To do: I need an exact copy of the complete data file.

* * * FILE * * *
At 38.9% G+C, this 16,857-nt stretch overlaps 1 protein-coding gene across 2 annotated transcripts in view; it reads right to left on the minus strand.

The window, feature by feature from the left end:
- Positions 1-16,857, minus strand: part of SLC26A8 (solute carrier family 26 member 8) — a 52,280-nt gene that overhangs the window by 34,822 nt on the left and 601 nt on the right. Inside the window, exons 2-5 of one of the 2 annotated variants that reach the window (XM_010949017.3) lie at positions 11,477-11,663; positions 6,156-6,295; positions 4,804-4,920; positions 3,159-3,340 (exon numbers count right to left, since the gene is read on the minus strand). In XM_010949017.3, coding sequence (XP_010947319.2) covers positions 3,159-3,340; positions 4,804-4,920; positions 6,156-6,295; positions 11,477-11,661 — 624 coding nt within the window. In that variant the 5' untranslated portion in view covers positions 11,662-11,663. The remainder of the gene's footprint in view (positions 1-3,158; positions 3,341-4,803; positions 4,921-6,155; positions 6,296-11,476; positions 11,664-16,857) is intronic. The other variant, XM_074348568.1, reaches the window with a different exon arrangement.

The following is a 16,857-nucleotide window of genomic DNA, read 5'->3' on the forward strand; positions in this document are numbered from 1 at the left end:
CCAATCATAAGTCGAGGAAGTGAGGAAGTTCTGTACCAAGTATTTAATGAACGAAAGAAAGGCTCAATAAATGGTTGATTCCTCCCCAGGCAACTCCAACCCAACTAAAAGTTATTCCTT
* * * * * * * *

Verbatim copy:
At 38.9% G+C, this 16,857-nt stretch overlaps 1 protein-coding gene across 2 annotated transcripts in view; it reads right to left on the minus strand.

The window, feature by feature from the left end:
- Positions 1-16,857, minus strand: part of SLC26A8 (solute carrier family 26 member 8) — a 52,280-nt gene that overhangs the window by 34,822 nt on the left and 601 nt on the right. Inside the window, exons 2-5 of one of the 2 annotated variants that reach the window (XM_010949017.3) lie at positions 11,477-11,663; positions 6,156-6,295; positions 4,804-4,920; positions 3,159-3,340 (exon numbers count right to left, since the gene is read on the minus strand). In XM_010949017.3, coding sequence (XP_010947319.2) covers positions 3,159-3,340; positions 4,804-4,920; positions 6,156-6,295; positions 11,477-11,661 — 624 coding nt within the window. In that variant the 5' untranslated portion in view covers positions 11,662-11,663. The remainder of the gene's footprint in view (positions 1-3,158; positions 3,341-4,803; positions 4,921-6,155; positions 6,296-11,476; positions 11,664-16,857) is intronic. The other variant, XM_074348568.1, reaches the window with a different exon arrangement.

The following is a 16,857-nucleotide window of genomic DNA, read 5'->3' on the forward strand; positions in this document are numbered from 1 at the left end:
CCAATCATAAGTCGAGGAAGTGAGGAAGTTCTGTACCAAGTATTTAATGAACGAAAGAAAGGCTCAATAAATGGTTGATTCCTCCCCAGGCAACTCCAACCCAACTAAAAGTTATTCCTT